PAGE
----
Beware of the looseness of pick-up trucks
the cabs that jump up high, their backs
stuffed with hay bales, empty feed sacks.

Look out for their drivers - farm boys
with straw hats, wise eyes, who grow up
to hunt, fish, and vote for no taxes, more

guns; who stalk animals, dress in camouflage,
mount deer skulls, their antlers bony crowns;
their eye sockets startled still, hang them

in living rooms the size of auditoriums. Beware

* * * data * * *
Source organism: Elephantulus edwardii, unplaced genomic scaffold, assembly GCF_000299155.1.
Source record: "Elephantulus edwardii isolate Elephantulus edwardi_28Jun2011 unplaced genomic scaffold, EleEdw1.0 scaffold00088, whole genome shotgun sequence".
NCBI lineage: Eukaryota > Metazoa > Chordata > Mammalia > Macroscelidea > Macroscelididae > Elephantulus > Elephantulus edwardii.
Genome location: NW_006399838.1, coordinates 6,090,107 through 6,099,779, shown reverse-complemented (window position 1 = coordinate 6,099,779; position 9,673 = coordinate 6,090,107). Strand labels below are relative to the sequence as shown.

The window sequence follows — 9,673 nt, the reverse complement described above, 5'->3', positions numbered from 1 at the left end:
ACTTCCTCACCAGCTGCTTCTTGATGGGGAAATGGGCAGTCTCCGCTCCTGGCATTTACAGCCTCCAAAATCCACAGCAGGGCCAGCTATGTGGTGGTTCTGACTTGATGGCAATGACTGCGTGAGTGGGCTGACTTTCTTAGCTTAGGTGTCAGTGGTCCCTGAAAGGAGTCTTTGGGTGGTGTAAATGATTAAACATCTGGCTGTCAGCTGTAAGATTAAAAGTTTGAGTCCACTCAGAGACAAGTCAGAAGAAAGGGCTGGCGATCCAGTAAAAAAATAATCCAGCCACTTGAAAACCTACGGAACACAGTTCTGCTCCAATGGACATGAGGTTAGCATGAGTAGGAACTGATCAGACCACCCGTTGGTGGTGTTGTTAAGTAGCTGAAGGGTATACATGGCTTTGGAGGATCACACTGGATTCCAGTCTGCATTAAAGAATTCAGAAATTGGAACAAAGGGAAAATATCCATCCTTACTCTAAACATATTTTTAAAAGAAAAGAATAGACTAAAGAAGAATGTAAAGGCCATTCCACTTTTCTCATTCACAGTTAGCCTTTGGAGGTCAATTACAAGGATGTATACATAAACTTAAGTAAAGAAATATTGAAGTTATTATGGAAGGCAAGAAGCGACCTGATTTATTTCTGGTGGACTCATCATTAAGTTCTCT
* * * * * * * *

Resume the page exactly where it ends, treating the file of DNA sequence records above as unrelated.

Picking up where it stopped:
of the patriarchs they become; men who lead
with their bellies, their belly laughs, who keep

their clocks set to summer time - an hour late
to stir them into action when their nightmares
get too close - to invite them into morning

from under the caves of eiderdowns, piled up to stave
off the chill of air conditioning never switched off
winter or summer, to cool the heat of judgment.

Avoid their square-fingered hands, ready to kill
or caress any old time. Beware of the Florsheim
shoes that lurk down below on coffee-table shelves,

sleeping with one eye open, set to walk away
without a word in more than one direction
at once - towards you and away from you.

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